ICMPv6 PTBs and IPv6 frag filtering (particularly at BGP peers)

Mark Andrews marka at isc.org
Fri Jan 13 23:38:52 UTC 2017

In message <954a2fbd-580a-044b-07e7-63a0bf1bbfaa at si6networks.com>, Fernando Gont writes:
> On 01/12/2017 11:14 PM, Mark Andrews wrote:
> > In message <CAG6TeAt5pZJzoU0qDeTHgWEETnnib3hOLg-=bCv_1MBZJbew1g at mail.gmail.com>
> > , Fernando Gont writes:
> >> El 12/1/2017 16:32, "Saku Ytti" <saku at ytti.fi> escribi=C3=B3:
> >>
> >> On 12 January 2017 at 17:02, Fernando Gont <fgont at si6networks.com> wrote:
> >>> That's the point: If you don't allow fragments, but your peer honors
> >>> ICMPv6 PTB<1280, then dropping fragments creates the attack vector.
> >>
> >> Thanks. I think I got it now. Best I can offer is that B could try to
> >> verify the embedded original packet? Hopefully attacker won't have
> >> access to that information. An if attacker has access to that
> >> information, they may as well do TCP RST, right?
> >>
> >> Didn't we have same issues in IPv4 with ICMP unreachable and frag
> >> neeeded, DF set? And vendors implemented more verification if the ICMP
> >> message should be accepted.
> >>
> >>
> >> Yes and no.
> >>
> >> 1) there was no way in v4 to trigger use of fragmentation for an arbitrary
> >> flow.
> >>
> >> 2) in v4 you were guaranteed to get the IP+TCP header in the ICMP payload.
> >> In ipv6, you aren't (think ipv6 EHs)
> > 
> > So drop the packet if you don't get to the end of the extension
> > headers in the ICMPv6 payload.  Has anyone, except in testing, seen
> > a extension header chain that was not fully containable in the
> > ICMPv6 payload?
> Because of the extra IPv6+ICMPv6 headers that you need for sending the
> ICMP error, even if the original packet did have the entire IPv6 header
> chain, you might be unable to include it in the ICMPv6 payload.

1280 - 40 - 8 which give a effective final header fitting in the
initial 1252 bytes.  Still bigger than header chains that you see
in practice today.

> Yes, in practice you'd be fine dropping ICMP errors that don't embed a
> full payload. Whether vendors do it or not, is a different question.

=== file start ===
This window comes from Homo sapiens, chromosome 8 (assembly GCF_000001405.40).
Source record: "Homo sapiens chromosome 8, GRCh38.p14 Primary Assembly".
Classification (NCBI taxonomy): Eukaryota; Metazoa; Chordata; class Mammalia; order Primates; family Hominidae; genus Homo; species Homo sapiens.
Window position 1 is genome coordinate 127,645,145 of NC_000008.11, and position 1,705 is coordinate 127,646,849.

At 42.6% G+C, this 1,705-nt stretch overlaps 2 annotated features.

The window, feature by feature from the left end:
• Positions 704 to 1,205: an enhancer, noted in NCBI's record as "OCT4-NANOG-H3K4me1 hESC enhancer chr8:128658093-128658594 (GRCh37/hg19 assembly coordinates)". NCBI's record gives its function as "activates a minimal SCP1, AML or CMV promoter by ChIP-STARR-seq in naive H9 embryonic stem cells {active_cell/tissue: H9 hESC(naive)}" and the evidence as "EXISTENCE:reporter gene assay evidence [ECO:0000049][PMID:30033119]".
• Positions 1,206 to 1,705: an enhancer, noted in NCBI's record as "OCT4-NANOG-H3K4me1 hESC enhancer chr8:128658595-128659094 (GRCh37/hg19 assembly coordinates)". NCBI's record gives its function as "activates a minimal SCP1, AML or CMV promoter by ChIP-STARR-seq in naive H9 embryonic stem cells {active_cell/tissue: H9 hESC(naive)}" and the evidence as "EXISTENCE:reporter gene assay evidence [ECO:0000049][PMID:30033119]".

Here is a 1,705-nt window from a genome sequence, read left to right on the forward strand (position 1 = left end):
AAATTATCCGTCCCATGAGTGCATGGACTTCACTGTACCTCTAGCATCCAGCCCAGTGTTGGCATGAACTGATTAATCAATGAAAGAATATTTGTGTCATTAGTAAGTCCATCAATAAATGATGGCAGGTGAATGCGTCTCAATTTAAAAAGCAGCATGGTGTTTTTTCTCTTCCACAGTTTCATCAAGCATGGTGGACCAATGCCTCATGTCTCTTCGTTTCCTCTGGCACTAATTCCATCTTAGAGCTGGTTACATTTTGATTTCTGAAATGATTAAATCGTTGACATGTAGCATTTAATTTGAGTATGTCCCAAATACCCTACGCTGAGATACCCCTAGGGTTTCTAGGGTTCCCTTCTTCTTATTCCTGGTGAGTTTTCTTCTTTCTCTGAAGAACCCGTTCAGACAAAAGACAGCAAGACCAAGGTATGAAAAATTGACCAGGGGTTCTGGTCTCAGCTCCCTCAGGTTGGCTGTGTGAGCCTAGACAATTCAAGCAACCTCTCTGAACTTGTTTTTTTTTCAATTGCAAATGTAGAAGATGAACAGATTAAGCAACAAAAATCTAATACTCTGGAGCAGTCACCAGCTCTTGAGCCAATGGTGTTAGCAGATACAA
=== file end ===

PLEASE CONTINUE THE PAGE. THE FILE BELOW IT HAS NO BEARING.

Dropping a payload that don't include the entire header chain.  The
entire packet is another thing.  It is expected to be truncated at
1252 bytes unless you add extension headers to the ICMPv6 packet.

> FWIW, it took me 6 years to publish RFC5927. And, because folks
> *opposed* to it in tcpm wg, it was published as Informational, rather
> than Std Track. RFC4443 points to it, still as informational thing that
> you might want to do.
> If we don't convey the right message in specs, not sure we can expect
> good implementations, and even less flame the folk that tries to run his
> network in the best possible way with "what he gets".

As a DNS developer I actually do look at ICMP packets if I don't
want to timeout.  A PTB can be used to trigger the resend of a DNS
query (unlikely but possible).  You can also remember that and set
IPV6_USE_MIN_MTU=1 on future responses to that client rather than
relying on the lower levels of the stack remembering the PTB and
adjusting the packet size.  You can extract data from the payload
like the query id and even the question.  You can assume that it
is a EDNS response and reconstruct the response to resend assuming
that DNS Cookie/TSIG/SIG(0) is not in use as all of that is at the
end of the packet.   Time exceeded and unreachables can move you
onto the next server faster.

I have code that does some of that after matching addresses, ports
id etc.

None of this is hard to do.  All of this should be obvious to anyone
with a little bit of thinking.  Senders know that ICMPv6 packets
are limited to 1280 bytes.  They can construct their echoed back
packets to fit the headers into the available size.  They want the
traffic to flow and that requires getting back the information to
be able to restart the flow.

Instead the firewall developers do as little as they can.  They
don't think about the ramifications of their actions.


> Thanks,
> -- 
> Fernando Gont
> SI6 Networks
> e-mail: fgont at si6networks.com
> PGP Fingerprint: 6666 31C6 D484 63B2 8FB1 E3C4 AE25 0D55 1D4E 7492
Mark Andrews, ISC
1 Seymour St., Dundas Valley, NSW 2117, Australia
PHONE: +61 2 9871 4742                 INTERNET: marka at isc.org

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